Crown Prosecution Service Introduction



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Crown Prosecution Service

Introduction

  • Responsible for prosecuting people in England and Wales who have been charged with a criminal offence.
  • It was created by the Prosecution of Offences Act 1985.

The head of the Crown Prosecution Service is the Director of Public Prosecutions (DPP).

  • The head of the Crown Prosecution Service is the Director of Public Prosecutions (DPP).
  • The Director is responsible to the Attorney General (a government minister) who is responsible to Parliament for the CPS.

Key duties

  • advising the police on cases for possible prosecution
  • determine the charge in all but minor cases.
  • preparing cases for court
  • the presentation of cases at court
  • appointing private barristers and solicitors to present cases at court.

Brief History

  • Individual police forces had the responsibility of prosecuting most crimes until the creation of the CPS.
  • The 1962 Report of the Royal Commission on the Police recommended that all police forces should have their own prosecuting solicitors’ departments. Not all police forces acted on this recommendation.

The Philips Report 1981:

  • The Philips Report 1981:
    • The police should not investigate offences and decide whether to prosecute
    • The different police forces around the country used different standards to decide whether to prosecute
    • The police were allowing too many weak cases to come to court, which was leading to a high percentage of judge-directed acquittals.

The 1982 Home Office White Paper: An Independent Prosecution Service for England and Wales argued for a national prosecution service.

  • The 1982 Home Office White Paper: An Independent Prosecution Service for England and Wales argued for a national prosecution service.
  • Parliament passed the Prosecution of Offences Act 1985 which created the Crown Prosecution Service (CPS) with the Director of Public Prosecutions as its head.

Glidewell

  • The Review of the Crown Prosecution Service (The Glidewell Review) was published in 1998.

Three key criticisms of the CPS

Criticism One

  • There needed to be a move away from minor cases in the Magistrates’ Court in order to concentrate on more serious crime in the Crown Court.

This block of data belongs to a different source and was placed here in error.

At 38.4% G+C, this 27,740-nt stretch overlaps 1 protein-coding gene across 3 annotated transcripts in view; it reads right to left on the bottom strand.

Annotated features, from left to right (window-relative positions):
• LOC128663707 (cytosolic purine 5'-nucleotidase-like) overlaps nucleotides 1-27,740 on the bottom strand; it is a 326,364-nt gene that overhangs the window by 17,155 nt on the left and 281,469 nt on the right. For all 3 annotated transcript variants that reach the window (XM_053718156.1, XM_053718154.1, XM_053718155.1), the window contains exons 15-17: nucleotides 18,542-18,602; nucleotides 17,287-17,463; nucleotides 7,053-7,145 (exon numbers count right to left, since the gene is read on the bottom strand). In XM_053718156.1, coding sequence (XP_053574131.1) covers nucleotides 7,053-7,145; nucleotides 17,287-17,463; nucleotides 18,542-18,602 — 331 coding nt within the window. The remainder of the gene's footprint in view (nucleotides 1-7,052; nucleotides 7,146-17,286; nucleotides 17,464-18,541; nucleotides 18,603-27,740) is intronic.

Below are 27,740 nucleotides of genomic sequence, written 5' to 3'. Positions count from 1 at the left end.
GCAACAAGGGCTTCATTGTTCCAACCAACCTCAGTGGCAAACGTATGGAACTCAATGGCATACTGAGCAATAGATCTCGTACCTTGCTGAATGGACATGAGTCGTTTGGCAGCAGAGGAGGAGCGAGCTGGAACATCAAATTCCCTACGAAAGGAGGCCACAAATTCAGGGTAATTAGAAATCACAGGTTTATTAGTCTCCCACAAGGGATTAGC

• Also it was felt that the CPS did not get involved enough in presenting its own cases in the courts.

Criticism Two

  • The organisation, structure and the management style needed to change
  • In particular, criticisms were made over the lack of an adequate electronic case management system and the absence of a suitable chief administrator.

Criticism Three

  • The CPS needed to work more closely with the other criminal justice agencies and in particular the police.
  • Criticism was made in particular of the lack of communication between the police and the CPS

Response to Glidewell

  • The CPS are now use a ‘statutory charging arrangement’ whereby they select what offence to charge an offender with in all but the most minor of cases

The CPS have ‘CPS Direct’ which is an out-of-hours telephone service to provide the police with charging advice through the night and at weekends.

  • The CPS have ‘CPS Direct’ which is an out-of-hours telephone service to provide the police with charging advice through the night and at weekends.
  • The CPS now use an electronic case management system known as ‘COMPASS’.

The CPS now has a Chief Executive to take responsibility for and to advise the DPP on the administration and financial management of the CPS.

  • The CPS now has a Chief Executive to take responsibility for and to advise the DPP on the administration and financial management of the CPS.
  • Each CPS area also has a business manager to take responsibility for the effective management of that area.

CPS has begun a policy of increasing the amount of in-house advocacy it uses

  • CPS has begun a policy of increasing the amount of in-house advocacy it uses
  • The CPS is trying to improve the services, information and support provided to the victims and witnesses of crime.